An Explanation of a Debt-to-Equity Swap
Learn the ins and outs of these common transactions
Debt-to-equity swaps are common transactions in the financial world. They enable a borrower to transform loans into shares of stock or equity. Most commonly, a financial institution such as an insurer or a bank will hold the new shares after the original debt is transformed into equity shares.
Understanding and Calculating Equity
Equity is money that's invested in a corporation or enterprise by owners who are called shareholders. The shareholder usually receives voting rights and can vote in yearly meetings that concern the corporation or the enterprise’s management or next steps.
The shareholder receives cash flow from equity he owns if the entity pays dividends. The shareholder might realize a profit, a loss, or no change in the original capital invested at all when he sells the equity.
Equity of an entity or corporation is calculated by subtracting its combined assets from its total liabilities. The net worth of the corporation or enterprise represents its equity, or what the entity owns less what the entity owes.
A Debt-to-Equity Swap
The lender converts a loan amount or a loan amount represented by outstanding bonds into equity shares when it's converting debt to equity. No actual cash is exchanged in the debt-to-equity swap.
A General Example
Here's how it works: Corporation A might owe Lender X $10 million. Instead of continuing to make payments on this debt, Corporation A might agree to give Lender X $1 million or a 10 percent ownership share in the company in exchange for erasing the debt.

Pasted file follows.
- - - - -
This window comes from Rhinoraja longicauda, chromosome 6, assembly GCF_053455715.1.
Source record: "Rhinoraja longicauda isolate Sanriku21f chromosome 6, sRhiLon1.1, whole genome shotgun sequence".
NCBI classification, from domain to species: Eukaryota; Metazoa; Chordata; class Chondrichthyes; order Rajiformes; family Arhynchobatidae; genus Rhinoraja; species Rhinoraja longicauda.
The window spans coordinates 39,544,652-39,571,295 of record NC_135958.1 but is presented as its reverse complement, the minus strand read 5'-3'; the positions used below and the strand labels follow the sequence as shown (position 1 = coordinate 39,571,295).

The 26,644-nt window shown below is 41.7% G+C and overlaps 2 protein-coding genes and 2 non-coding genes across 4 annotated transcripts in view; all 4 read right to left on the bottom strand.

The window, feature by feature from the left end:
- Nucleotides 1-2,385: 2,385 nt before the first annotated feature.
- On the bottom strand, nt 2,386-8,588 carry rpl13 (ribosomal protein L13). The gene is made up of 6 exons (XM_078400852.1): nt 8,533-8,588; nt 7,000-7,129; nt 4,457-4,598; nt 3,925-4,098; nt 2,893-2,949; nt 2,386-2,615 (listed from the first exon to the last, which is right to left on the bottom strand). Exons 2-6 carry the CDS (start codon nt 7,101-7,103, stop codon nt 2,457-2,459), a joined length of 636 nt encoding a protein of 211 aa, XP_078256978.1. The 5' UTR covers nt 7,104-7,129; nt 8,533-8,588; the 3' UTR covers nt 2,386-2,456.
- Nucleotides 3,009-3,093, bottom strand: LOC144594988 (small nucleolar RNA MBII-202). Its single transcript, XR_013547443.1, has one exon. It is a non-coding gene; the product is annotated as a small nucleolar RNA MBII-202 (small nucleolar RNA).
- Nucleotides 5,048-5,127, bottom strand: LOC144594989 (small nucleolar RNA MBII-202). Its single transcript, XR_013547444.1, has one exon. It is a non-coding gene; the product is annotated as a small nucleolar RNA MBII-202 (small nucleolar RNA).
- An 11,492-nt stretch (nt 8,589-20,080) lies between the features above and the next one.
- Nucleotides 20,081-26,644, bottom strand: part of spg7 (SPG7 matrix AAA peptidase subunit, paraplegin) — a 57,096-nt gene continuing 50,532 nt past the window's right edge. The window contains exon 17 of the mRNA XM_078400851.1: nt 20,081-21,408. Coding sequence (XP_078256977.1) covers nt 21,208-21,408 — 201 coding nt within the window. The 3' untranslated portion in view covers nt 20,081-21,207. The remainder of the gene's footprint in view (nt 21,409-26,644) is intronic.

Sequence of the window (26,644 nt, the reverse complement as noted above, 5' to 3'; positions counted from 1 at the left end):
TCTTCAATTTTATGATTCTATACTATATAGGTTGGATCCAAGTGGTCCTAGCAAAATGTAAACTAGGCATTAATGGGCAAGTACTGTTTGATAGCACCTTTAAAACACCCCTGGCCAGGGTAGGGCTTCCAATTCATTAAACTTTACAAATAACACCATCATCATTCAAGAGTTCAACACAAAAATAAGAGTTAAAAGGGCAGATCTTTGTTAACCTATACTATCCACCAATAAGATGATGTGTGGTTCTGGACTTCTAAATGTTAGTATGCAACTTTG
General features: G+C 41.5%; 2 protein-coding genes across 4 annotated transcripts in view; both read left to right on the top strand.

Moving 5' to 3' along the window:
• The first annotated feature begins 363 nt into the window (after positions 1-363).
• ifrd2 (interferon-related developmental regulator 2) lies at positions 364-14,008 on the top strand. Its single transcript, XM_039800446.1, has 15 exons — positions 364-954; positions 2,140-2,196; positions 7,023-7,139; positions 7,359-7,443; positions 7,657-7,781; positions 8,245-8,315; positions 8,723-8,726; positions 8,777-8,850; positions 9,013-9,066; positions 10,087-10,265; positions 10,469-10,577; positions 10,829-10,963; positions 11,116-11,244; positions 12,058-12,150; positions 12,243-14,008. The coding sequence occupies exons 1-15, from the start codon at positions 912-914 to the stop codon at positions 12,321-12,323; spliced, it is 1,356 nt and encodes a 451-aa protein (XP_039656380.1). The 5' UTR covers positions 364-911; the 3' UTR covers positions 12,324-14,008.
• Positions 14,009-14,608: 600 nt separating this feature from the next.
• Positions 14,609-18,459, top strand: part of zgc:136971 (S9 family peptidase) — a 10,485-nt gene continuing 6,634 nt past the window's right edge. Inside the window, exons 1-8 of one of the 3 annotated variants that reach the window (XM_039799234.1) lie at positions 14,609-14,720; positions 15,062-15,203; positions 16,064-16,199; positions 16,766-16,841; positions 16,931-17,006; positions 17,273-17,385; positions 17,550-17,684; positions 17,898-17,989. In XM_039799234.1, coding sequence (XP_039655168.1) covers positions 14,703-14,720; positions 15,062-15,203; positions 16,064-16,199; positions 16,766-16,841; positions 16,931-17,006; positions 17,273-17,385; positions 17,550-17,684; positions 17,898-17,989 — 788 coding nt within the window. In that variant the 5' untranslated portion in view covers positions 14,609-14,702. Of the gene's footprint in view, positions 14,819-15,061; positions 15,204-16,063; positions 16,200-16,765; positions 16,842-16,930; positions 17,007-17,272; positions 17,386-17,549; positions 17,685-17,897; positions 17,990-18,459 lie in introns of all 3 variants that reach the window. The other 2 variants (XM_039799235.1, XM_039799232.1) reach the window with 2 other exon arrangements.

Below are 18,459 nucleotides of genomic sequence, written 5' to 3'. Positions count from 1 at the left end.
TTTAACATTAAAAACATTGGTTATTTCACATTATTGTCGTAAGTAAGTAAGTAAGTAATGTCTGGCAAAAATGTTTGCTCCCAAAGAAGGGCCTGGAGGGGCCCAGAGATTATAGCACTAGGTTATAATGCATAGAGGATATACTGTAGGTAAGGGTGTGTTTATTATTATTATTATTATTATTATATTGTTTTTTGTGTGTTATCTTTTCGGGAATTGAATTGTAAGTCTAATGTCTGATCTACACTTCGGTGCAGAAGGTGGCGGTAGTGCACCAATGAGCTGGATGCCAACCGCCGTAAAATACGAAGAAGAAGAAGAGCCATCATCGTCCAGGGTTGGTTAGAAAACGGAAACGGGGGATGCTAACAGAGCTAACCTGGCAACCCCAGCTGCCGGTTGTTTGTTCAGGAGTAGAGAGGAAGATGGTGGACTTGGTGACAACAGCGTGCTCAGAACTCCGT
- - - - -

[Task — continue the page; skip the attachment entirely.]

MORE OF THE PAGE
When and Why Does This Occur?
This type of transaction most commonly occurs when a company is undergoing some financial difficulties so it isn't easily able to make the payments on its debt obligation. The financial difficulties are anticipated to be long term so an immediate fix is necessary to restore financial equilibrium. A company might also want to improve its cash flow by converting debt to equity.
In some cases, lenders might suggest or request a debt-to-equity swap, while the corporation might ask for one in other situations.
A Useful Tool in Bankruptcy
Debt-to-equity swaps can also happen in markedly bad situations such as when a company must file for bankruptcy. They can occur as a result of bankruptcy proceedings. In most cases, the process is the same.
If Corporation A can't make the payments on the debt owed to Lender X, the lender might receive equity in Corporation A in exchange for the debt being discharged or eliminated. The exchange would be subject to the approval of the bankruptcy court, however.
If a company files Chapter 7 bankruptcy, it liquidates all of its assets to repay creditors and shareholders. Since the business ceases to exist, it no longer has any debt and so would not engage in a swap transaction. In Chapter 11 bankruptcy, the company continues operating and focuses on reorganizing and restructuring its debt.
A debt-to-equity swap during Chapter 11 involves the company first canceling its existing stock shares. Next, the company issues new equity shares. It then swaps these new shares for the existing debt, held by bondholders and other creditors.
Accounting for the Debt-to-Equity Swap
The corporation’s financial department makes journal entries on the date of the transaction to account for the debt-to-equity swap. Converting the entire $10 million loan to equity on the date of the transaction allows the corporation to debit the books by the full $10 million.
The common equity account is then credited by the new equity issue—in this example, at $1 million or 10 percent. The financial department also deducts the interest expense to report any losses incurred in the debt-to-equity swap conversion.